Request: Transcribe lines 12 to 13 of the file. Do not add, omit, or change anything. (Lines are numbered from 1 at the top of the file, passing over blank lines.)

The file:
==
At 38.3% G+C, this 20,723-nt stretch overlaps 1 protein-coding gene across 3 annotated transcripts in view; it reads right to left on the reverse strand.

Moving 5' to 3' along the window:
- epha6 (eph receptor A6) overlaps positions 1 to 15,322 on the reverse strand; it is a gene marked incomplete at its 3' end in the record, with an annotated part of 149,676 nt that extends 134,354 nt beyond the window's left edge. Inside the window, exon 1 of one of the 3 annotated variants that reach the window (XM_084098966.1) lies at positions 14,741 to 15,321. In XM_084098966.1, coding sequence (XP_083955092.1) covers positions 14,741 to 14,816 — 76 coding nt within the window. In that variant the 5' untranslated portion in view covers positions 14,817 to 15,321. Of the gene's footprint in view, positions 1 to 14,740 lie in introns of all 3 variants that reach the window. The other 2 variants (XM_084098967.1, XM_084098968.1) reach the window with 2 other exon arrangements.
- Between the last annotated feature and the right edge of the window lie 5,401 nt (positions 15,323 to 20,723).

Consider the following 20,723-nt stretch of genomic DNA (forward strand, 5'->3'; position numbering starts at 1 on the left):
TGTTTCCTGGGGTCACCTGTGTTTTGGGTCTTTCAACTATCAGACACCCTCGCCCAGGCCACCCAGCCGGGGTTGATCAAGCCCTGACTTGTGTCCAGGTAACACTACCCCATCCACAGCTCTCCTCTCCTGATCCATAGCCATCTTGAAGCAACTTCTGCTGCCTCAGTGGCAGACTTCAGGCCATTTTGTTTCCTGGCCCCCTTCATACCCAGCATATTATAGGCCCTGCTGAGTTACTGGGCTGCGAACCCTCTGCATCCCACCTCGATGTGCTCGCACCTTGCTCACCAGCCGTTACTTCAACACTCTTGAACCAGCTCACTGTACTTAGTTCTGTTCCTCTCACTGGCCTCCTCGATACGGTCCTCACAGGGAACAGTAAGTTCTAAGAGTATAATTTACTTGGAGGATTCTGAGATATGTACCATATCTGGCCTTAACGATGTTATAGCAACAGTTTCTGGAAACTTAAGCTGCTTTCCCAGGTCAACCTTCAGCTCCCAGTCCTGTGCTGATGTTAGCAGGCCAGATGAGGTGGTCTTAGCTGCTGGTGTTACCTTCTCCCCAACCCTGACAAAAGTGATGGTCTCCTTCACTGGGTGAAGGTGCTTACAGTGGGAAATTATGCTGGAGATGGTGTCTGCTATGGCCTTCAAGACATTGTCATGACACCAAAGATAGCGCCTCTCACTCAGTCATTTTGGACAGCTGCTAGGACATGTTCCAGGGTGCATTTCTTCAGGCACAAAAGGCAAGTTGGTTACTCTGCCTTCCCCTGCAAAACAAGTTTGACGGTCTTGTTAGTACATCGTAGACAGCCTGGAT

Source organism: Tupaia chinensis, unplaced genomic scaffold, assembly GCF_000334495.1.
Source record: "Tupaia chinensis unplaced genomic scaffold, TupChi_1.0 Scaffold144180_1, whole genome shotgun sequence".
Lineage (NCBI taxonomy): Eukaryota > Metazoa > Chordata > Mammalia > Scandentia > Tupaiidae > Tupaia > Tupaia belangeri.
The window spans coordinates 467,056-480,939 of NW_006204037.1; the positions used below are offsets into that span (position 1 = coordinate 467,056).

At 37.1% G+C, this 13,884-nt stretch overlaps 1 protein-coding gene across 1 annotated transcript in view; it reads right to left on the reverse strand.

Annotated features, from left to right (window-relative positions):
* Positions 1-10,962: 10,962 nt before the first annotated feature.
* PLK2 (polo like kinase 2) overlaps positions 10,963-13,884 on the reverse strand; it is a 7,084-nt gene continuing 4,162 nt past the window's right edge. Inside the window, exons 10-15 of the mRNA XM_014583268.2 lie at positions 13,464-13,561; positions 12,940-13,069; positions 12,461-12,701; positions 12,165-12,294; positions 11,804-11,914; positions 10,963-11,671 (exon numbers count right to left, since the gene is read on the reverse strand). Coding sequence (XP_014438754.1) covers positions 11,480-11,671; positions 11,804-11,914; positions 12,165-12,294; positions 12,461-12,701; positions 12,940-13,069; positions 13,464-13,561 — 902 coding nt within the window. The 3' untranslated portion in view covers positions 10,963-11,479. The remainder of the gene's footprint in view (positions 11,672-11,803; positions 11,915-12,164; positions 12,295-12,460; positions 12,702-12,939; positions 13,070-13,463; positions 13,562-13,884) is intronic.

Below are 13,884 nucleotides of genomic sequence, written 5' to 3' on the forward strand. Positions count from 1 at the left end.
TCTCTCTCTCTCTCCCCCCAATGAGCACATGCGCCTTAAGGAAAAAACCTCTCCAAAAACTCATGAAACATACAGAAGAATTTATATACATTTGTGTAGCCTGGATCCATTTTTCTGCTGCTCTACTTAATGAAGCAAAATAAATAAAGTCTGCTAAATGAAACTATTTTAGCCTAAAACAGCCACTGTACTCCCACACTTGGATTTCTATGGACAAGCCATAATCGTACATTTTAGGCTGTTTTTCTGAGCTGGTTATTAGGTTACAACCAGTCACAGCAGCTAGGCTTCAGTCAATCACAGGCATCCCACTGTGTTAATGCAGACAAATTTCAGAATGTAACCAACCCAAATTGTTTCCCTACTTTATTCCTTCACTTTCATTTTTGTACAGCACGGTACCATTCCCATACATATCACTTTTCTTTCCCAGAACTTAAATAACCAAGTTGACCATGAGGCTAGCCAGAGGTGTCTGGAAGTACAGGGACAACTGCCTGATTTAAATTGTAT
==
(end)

Annotated features, from left to right (window-relative positions):
* Positions 1-10,962: 10,962 nt before the first annotated feature.